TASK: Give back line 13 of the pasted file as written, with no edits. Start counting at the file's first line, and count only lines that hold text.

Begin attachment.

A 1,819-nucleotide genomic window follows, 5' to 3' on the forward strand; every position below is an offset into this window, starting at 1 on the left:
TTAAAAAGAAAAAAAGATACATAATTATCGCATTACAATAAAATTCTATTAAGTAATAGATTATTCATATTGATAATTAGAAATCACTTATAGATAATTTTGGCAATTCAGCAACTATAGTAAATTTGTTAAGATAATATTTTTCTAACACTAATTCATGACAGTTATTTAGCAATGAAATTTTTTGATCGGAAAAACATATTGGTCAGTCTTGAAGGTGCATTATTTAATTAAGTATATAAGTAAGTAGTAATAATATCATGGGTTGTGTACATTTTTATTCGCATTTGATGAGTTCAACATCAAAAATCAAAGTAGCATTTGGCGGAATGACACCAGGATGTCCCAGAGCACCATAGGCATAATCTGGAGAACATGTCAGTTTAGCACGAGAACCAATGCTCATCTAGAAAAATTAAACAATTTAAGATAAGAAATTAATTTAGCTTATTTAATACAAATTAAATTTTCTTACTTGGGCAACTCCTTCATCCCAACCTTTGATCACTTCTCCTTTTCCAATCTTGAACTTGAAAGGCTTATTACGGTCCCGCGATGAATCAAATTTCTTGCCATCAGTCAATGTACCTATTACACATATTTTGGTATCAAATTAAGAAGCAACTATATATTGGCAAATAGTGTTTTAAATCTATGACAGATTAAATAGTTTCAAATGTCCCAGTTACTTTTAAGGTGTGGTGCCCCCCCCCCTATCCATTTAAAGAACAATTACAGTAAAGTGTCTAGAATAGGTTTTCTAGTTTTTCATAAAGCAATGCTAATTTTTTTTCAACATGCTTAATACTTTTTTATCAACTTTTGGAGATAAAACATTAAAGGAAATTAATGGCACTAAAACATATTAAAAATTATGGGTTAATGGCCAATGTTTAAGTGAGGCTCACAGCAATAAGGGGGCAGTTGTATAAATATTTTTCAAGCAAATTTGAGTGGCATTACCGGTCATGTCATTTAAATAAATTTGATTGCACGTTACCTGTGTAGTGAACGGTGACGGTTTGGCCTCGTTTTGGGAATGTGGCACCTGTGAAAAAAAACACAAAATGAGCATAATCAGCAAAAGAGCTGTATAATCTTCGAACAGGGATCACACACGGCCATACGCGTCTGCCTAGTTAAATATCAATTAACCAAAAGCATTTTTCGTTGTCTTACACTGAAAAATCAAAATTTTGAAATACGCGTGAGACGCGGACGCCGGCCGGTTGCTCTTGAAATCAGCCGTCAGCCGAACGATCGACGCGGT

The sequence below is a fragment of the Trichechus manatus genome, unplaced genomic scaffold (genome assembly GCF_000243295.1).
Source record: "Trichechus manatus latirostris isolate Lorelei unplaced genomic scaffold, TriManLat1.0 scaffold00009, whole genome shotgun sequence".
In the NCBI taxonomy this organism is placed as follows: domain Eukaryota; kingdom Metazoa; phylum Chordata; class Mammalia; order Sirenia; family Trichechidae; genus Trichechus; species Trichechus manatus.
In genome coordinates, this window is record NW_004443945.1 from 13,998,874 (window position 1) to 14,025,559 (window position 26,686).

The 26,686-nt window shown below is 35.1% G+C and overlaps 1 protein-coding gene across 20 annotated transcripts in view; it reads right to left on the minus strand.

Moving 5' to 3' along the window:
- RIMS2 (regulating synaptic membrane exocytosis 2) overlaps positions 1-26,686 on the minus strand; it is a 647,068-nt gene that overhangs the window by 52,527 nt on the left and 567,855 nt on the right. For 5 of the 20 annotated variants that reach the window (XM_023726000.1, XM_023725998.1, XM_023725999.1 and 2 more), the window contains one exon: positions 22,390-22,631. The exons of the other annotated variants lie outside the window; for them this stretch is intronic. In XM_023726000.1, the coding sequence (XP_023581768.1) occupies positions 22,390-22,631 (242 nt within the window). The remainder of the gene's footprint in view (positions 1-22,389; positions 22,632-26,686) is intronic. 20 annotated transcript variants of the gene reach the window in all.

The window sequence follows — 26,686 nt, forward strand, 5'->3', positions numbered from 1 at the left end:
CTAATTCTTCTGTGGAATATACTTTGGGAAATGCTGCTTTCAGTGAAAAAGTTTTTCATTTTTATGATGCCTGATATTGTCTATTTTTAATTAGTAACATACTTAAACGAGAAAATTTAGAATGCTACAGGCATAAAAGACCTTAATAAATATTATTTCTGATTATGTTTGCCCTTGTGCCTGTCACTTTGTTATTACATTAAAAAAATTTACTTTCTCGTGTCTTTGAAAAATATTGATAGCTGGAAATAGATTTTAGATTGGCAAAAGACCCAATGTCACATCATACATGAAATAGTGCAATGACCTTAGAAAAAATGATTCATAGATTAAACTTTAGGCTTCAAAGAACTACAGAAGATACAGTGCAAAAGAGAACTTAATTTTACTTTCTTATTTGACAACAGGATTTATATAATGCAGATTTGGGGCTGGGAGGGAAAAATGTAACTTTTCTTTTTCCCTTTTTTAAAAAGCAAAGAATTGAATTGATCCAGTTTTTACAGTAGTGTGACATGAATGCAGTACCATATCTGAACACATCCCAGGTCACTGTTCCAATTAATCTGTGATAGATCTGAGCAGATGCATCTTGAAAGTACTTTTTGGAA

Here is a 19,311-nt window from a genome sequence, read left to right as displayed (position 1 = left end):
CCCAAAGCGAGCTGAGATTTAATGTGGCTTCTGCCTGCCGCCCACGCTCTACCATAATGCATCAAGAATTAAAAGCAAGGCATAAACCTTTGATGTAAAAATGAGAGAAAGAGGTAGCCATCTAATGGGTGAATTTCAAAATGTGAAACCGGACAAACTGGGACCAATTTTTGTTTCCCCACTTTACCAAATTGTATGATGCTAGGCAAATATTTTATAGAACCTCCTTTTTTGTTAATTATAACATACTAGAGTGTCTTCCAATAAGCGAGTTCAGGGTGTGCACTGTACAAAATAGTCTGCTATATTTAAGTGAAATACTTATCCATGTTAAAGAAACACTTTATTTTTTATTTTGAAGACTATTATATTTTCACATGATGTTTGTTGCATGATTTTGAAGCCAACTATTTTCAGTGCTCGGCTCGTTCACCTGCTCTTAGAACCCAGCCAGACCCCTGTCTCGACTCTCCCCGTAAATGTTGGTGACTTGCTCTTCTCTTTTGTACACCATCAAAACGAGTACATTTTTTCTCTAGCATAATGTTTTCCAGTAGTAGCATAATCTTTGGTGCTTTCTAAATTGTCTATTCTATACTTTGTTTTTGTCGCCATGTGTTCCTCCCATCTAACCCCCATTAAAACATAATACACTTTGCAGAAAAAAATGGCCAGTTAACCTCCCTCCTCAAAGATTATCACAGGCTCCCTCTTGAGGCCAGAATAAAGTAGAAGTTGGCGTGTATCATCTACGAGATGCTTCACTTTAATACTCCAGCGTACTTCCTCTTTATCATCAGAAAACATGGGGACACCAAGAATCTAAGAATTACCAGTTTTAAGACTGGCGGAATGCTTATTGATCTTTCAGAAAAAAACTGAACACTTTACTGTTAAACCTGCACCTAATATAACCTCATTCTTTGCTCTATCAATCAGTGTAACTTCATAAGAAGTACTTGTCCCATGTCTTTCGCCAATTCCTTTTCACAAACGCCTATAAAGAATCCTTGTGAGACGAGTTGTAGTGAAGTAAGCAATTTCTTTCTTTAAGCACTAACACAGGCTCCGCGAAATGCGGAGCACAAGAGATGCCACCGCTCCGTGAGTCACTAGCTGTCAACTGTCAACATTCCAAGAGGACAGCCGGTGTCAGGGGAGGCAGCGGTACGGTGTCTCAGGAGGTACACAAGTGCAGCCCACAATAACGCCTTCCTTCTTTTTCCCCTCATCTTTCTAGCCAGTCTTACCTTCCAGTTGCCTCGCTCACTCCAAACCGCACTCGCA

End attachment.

CCCAAAGCGAGCTGAGATTTAATGTGGCTTCTGCCTGCCGCCCACGCTCTACCATAATGCATCAAGAATTAAAAGCAAGGCATAAACCTTTGATGTAAAAATGAGAGAAAGAGGTAGCCATCTAATGGGTGAATTTCAAAATGTGAAACCGGACAAACTGGGACCAATTTTTGTTTCCCCACTTTACCAAATTGTATGATGCTAGGCAAATATTTTATAGAACCTCCTTTTTTGTTAATTATAACATACTAGAGTGTCTTCCAATAAGCGAGTTCAGGGTGTGCACTGTACAAAATAGTCTGCTATATTTAAGTGAAATACTTATCCATGTTAAAGAAACACTTTATTTTTTATTTTGAAGACTATTATATTTTCACATGATGTTTGTTGCATGATTTTGAAGCCAACTATTTTCAGTGCTCGGCTCGTTCACCTGCTCTTAGAACCCAGCCAGACCCCTGTCTCGACTCTCCCCGTAAATGTTGGTGACTTGCTCTTCTCTTTTGTACACCATCAAAACGAGTACATTTTTTCTCTAGCATAATGTTTTCCAGTAGTAGCATAATCTTTGGTGCTTTCTAAATTGTCTATTCTATACTTTGTTTTTGTCGCCATGTGTTCCTCCCATCTAACCCCCATTAAAACATAATACACTTTGCAGAAAAAAATGGCCAGTTAACCTCCCTCCTCAAAGATTATCACAGGCTCCCTCTTGAGGCCAGAATAAAGTAGAAGTTGGCGTGTATCATCTACGAGATGCTTCACTTTAATACTCCAGCGTACTTCCTCTTTATCATCAGAAAACATGGGGACACCAAGAATCTAAGAATTACCAGTTTTAAGACTGGCGGAATGCTTATTGATCTTTCAGAAAAAAACTGAACACTTTACTGTTAAACCTGCACCTAATATAACCTCATTCTTTGCTCTATCAATCAGTGTAACTTCATAAGAAGTACTTGTCCCATGTCTTTCGCCAATTCCTTTTCACAAACGCCTATAAAGAATCCTTGTGAGACGAGTTGTAGTGAAGTAAGCAATTTCTTTCTTTAAGCACTAACACAGGCTCCGCGAAATGCGGAGCACAAGAGATGCCACCGCTCCGTGAGTCACTAGCTGTCAACTGTCAACATTCCAAGAGGACAGCCGGTGTCAGGGGAGGCAGCGGTACGGTGTCTCAGGAGGTACACAAGTGCAGCCCACAATAACGCCTTCCTTCTTTTTCCCCTCATCTTTCTAGCCAGTCTTACCTTCCAGTTGCCTCGCTCACTCCAAACCGCACTCGCA